CZ to ENG please

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McCracken
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CZ to ENG please

Postby McCracken » 24-Jan-11 14:26

Could anyone please suggest a suitable English equivalent for:

"jit do sebe" ?

Slovnik.cz suggests "eat humble pie", which doesn't fit with what a Czech friend is trying to say in English.
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Alexx
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Postby Alexx » 25-Jan-11 17:53

I am not sure what "eat humble pie" mean, but "sel do sebe" (3rd person past tense) means that he is/was thinking about his actions, realized he did something wrong, and is going to do better.

We can say "sel do sebe" for example about:

Prisoner who is let out of prison for good behaviour, but is changed and is trying to contribute to the society.

Pupil, who received lot of Es and Fs last year, but he realized that this way is not good for him, start to learn, and this year is doing better.

...
I cesta může být cíl.
The journey is the goal.
McCracken
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Postby McCracken » 27-Jan-11 11:53

Thanks Alex - I can see how this would fit in much better now.

In English, to "eat humble pie" is to have to admit that you are wrong and to say you are sorry. I think in North America they use the expression "eat crow".

The way you put it, it seems more like "jit do sebe" is a voluntary act of contrition and reform.

I would tend to use "eat humble pie" when someone is FORCED to realise that they are wrong about something and have to admit they are wrong, and maybe apologise, even though they really don't want to.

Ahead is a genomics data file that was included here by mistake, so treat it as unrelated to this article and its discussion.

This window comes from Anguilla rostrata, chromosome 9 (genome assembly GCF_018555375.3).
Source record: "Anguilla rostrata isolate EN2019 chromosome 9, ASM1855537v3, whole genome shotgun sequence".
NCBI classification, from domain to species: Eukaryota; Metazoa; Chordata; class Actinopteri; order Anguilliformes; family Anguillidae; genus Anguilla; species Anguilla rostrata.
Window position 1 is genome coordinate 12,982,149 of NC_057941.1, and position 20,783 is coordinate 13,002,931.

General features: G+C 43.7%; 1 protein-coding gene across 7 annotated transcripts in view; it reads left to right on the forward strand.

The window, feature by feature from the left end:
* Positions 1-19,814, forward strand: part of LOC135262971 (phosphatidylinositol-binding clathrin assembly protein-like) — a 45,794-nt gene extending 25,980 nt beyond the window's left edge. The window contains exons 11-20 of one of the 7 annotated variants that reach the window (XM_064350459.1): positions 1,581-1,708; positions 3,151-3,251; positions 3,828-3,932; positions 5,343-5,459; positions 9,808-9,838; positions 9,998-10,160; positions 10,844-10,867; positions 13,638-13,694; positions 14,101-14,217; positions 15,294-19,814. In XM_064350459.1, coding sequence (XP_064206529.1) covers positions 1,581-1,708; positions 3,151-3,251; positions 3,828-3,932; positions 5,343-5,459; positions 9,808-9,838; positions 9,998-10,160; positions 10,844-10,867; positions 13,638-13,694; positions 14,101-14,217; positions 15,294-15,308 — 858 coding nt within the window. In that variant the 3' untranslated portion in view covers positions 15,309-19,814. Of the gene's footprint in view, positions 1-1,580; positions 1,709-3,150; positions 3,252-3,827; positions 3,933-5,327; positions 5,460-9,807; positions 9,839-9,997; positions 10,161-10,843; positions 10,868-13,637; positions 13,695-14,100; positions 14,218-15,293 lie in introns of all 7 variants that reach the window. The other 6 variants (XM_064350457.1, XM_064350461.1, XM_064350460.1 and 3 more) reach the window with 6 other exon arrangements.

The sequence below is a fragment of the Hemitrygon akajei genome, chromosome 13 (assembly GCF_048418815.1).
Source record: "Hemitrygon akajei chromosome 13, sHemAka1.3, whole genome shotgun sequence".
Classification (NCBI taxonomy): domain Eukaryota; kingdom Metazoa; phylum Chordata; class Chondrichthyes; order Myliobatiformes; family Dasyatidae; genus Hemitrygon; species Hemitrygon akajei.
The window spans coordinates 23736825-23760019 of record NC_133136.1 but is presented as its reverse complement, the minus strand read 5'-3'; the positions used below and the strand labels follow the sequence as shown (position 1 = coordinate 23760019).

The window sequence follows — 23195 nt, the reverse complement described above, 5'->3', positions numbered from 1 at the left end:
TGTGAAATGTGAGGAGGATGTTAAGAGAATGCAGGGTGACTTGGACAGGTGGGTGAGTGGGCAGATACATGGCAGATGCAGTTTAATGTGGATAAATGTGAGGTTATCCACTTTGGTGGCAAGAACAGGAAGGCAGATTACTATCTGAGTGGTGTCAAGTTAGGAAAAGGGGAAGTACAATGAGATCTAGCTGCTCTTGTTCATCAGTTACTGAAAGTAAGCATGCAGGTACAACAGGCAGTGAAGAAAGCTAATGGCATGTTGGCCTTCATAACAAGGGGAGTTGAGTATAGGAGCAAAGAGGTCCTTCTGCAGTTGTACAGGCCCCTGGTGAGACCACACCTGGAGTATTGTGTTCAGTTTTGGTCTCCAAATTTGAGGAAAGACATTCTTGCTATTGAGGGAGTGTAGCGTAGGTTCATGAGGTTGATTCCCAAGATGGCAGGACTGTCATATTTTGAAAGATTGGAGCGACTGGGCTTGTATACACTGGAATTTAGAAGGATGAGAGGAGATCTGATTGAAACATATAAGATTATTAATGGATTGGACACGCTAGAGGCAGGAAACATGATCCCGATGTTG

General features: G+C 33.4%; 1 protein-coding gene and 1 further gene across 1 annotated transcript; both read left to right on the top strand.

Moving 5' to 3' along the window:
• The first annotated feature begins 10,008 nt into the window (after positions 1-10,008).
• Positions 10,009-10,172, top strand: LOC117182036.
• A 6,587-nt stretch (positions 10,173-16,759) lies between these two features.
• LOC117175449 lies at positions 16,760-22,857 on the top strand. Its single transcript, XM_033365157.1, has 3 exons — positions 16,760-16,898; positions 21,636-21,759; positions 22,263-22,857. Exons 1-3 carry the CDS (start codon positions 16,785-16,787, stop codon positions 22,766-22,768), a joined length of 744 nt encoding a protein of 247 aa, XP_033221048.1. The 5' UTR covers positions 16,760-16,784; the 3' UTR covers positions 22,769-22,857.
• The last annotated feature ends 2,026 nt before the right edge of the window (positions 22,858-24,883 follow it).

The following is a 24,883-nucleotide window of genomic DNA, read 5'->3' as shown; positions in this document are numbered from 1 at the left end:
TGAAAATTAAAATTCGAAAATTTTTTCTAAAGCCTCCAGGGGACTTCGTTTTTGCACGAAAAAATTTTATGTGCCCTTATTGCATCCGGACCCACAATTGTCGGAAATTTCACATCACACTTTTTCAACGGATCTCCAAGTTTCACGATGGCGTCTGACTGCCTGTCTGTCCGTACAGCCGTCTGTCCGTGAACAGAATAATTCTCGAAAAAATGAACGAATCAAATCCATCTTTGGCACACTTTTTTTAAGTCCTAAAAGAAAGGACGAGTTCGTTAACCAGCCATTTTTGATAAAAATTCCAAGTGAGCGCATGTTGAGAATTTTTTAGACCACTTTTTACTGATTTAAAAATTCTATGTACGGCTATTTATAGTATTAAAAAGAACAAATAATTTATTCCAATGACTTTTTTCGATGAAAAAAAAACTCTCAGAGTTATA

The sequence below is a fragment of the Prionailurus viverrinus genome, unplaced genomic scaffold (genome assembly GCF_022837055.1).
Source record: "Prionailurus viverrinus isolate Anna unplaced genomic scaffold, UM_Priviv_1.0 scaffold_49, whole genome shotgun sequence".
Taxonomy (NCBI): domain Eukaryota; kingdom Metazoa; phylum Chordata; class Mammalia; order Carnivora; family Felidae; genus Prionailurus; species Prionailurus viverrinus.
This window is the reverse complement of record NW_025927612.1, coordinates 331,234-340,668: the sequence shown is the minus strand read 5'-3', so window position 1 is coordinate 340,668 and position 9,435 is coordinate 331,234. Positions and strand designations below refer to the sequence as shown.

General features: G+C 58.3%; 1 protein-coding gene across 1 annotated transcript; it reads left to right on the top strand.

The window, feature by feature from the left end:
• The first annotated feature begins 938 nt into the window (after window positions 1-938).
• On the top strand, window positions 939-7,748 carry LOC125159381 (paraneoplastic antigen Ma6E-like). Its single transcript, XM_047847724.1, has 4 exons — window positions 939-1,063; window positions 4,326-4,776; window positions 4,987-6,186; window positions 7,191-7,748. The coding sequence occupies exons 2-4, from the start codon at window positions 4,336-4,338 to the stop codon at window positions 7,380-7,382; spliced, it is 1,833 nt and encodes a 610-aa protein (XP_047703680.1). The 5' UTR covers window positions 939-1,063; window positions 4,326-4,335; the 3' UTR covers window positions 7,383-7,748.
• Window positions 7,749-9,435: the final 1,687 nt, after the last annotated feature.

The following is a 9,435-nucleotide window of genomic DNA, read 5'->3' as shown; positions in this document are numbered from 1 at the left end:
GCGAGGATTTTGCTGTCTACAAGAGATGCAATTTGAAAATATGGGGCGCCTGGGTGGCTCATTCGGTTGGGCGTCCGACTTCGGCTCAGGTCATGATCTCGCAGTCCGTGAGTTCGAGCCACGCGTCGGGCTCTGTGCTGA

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Sova
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Postby Sova » 27-Jan-11 18:41

In Texas, "eat humble pie" is a common phrase, but you're right--normally it is something forced on someone, rather than a result of introspection.
McCracken
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Postby McCracken » 28-Jan-11 11:24

Thanks Sova.

You have used the word that I was searching for in my head but which would not come to me - "introspection"!!

If I were to use an English idiom to reflect the sense of "jit do sebe", would "turn over a new leaf" be close?
wer
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Postby wer » 28-Jan-11 16:53

McCracken wrote:If I were to use an English idiom to reflect the sense of "jit do sebe", would "turn over a new leaf" be close?

I don't think so, that's more like Czech "udělat (tlustou) čáru za minulostí" or like "obrátit list". (But the latter one is used rather for "change the subject".)

"Jít do sebe" is more like "go legit" or "mend one's ways".
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Alexx
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Postby Alexx » 28-Jan-11 22:05

Nice topic... what would be analogy for "eat humble pie" in czech then? I guess the difference is exactly the voluntary/forced act.

What about: Co sis nadrobil, to si taky sněz!

Means like: You have to accept/face the consequences of your actions.
I cesta může být cíl.

The journey is the goal.
Jana
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Postby Jana » 28-Jan-11 23:37

Maybe "spolknout hořkou pilulku"?
"Man invented language to satisfy his deep need to complain."
scrimshaw
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Postby scrimshaw » 01-Feb-11 22:10

eat humble pie, or eat crow..to publicly, or at least to the person, declare that he was wrong and the other's were right.

Musel přihlašit před všemi, že neměl pravdu.
Snad, musel spolknout svoje slova.
Jsem zvědav, jak by to vypadalo, kdybych byl přivolávačem deště. Jak by to vypadalo, kdybych uměl přivolat déšt'?
Mám pocit ale, že se to bohužel nikdy nedozvím.
bibax
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Postby bibax » 02-Feb-11 16:21

I think the non-idiomatic equivalent of "jít do sebe" is "káti se" (to repent, cf. penitence, repentance) but the verb has strong religious connotations which limits its usage.

From M-W:

penitence, repentance, contrition, compunction mean regret for sin or wrongdoing. penitence implies sad and humble realization of and regret for one's misdeeds (absolution is dependent upon sincere penitence). repentance adds the implication of a resolve to change (repentance accompanied by a complete change of character). contrition stresses the sorrowful regret that constitutes true penitence (tearful expressions of contrition). compunction implies a painful sting of conscience especially for contemplated wrongdoing.

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